Linda Kerber argued in the mid-1980's that after the American Revolution (1775-1783), an ideology of "republican motherhood" resulted in a surge of educational opportunities for women in the United States. Kerber maintained that the leaders of the new nation wanted women to be educated in order to raise politically virtuous sons. A virtuous citizenry was considered essential to the success of the country's republican form of government; virtue was to be instilled not only by churches and schools, but by families, where the mother's role was crucial. Thus, according to Kerber, motherhood became pivotal to the fate of the republic, providing justification for an unprecedented attention to female education.
Introduction of the republican motherhood thesis dramatically changed historiography. Prior to Kerber's work, educational historians barely mentioned women and girls; Thomas Woody's 1929 work is the notable exception. Examining newspaper advertisements for academies, Woody found that educational opportunities increased for both girls and boys around 1750. Pointing to "An Essay on Woman" (1753) as reflecting a shift in view, Woody also claimed that practical education for females had many advocates before the Revolution. Woody's evidence challenges the notion that the Revolution changed attitudes regarding female education, although it may have accelerated earlier trends. Historians' reliance on Kerber's "republican motherhood" thesis may have obscured the presence of these trends, making it difficult to determine to what extent the Revolution really changed women's lives.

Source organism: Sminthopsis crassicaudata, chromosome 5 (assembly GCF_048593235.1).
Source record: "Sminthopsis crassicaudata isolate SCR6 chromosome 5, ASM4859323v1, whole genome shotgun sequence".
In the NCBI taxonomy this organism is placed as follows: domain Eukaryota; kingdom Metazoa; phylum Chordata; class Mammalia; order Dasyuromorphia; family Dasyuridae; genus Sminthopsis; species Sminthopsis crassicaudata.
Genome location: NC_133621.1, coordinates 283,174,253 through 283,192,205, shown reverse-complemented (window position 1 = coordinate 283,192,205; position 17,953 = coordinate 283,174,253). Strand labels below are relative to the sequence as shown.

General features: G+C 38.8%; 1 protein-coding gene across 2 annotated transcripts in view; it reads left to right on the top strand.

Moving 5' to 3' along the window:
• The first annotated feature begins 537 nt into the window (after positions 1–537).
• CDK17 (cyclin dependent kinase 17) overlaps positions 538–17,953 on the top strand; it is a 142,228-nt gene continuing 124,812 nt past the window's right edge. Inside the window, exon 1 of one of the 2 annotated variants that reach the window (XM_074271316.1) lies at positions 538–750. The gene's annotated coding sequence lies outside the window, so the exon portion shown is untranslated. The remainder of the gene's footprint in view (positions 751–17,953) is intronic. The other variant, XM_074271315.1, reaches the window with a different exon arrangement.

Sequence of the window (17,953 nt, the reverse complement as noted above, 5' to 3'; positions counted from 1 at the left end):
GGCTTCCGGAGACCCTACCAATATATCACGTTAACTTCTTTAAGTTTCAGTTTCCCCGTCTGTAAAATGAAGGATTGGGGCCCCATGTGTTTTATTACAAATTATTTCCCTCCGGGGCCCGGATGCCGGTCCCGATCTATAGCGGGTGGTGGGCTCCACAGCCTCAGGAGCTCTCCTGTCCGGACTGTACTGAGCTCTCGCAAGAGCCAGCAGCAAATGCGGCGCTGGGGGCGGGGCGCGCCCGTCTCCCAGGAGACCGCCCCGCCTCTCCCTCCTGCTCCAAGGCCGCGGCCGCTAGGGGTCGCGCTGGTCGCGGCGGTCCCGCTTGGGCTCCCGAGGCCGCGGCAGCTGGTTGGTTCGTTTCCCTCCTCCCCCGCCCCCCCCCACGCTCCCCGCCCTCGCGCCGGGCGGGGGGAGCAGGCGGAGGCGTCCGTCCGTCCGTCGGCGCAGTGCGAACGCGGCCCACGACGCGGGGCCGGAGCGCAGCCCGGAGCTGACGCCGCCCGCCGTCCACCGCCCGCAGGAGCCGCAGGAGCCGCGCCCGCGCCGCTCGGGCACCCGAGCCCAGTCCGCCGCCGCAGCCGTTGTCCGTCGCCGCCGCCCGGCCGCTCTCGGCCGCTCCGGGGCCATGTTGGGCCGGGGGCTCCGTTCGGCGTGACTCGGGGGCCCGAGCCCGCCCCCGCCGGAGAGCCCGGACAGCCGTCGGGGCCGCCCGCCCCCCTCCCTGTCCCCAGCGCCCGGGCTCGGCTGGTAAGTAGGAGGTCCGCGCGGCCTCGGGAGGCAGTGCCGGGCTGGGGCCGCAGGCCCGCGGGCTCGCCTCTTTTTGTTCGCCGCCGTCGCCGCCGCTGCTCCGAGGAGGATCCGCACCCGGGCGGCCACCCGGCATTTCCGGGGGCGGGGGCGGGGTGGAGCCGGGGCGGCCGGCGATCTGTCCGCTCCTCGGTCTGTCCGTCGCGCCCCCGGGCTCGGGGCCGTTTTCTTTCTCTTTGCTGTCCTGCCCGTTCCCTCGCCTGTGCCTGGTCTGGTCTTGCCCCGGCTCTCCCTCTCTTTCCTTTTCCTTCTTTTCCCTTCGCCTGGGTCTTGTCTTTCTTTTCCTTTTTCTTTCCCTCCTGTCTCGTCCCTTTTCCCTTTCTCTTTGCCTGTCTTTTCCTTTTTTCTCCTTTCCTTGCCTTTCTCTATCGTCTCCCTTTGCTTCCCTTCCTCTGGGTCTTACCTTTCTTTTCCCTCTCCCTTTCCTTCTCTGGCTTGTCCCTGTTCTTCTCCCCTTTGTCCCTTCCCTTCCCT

The passage suggests that, with regard to the history of women's education in the United States, Kerber's work differs from Woody's primarily concerning which of the following?
The extent to which women were interested in pursuing educational opportunities in the eighteenth century
The extent of the support for educational opportunities for girls prior to the American Revolution
The extent of public resistance to educational opportunities for women after the American Revolution
Whether attitudes toward women's educational opportunities changed during the eighteenth century
Whether women needed to be educated in order to contribute to the success of a republican form of government